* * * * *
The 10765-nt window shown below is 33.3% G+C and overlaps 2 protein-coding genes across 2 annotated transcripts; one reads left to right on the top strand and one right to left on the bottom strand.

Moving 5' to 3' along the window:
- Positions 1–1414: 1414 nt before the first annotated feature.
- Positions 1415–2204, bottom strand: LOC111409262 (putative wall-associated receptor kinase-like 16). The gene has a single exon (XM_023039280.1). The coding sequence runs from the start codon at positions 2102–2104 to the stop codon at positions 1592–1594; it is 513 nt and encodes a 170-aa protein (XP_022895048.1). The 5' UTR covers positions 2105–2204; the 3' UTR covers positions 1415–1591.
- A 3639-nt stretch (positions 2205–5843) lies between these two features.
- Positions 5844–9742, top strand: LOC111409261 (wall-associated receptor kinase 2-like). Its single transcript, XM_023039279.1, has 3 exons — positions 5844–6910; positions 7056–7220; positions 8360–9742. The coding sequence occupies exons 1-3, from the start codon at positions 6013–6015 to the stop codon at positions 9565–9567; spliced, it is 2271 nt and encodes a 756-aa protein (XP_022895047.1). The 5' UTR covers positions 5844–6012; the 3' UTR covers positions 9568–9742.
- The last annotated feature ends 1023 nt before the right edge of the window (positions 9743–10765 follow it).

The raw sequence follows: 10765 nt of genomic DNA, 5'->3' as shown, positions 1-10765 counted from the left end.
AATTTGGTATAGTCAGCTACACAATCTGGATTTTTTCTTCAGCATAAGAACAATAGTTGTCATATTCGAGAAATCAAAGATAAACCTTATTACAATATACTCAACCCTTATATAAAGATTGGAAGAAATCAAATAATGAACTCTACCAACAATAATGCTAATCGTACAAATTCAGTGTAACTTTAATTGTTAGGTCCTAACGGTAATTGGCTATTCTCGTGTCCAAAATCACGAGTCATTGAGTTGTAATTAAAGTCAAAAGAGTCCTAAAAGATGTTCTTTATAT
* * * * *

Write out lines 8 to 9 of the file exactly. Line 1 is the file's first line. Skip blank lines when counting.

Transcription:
The raw sequence follows: 10765 nt of genomic DNA, 5'->3' as shown, positions 1-10765 counted from the left end.
AATTTGGTATAGTCAGCTACACAATCTGGATTTTTTCTTCAGCATAAGAACAATAGTTGTCATATTCGAGAAATCAAAGATAAACCTTATTACAATATACTCAACCCTTATATAAAGATTGGAAGAAATCAAATAATGAACTCTACCAACAATAATGCTAATCGTACAAATTCAGTGTAACTTTAATTGTTAGGTCCTAACGGTAATTGGCTATTCTCGTGTCCAAAATCACGAGTCATTGAGTTGTAATTAAAGTCAAAAGAGTCCTAAAAGATGTTCTTTATAT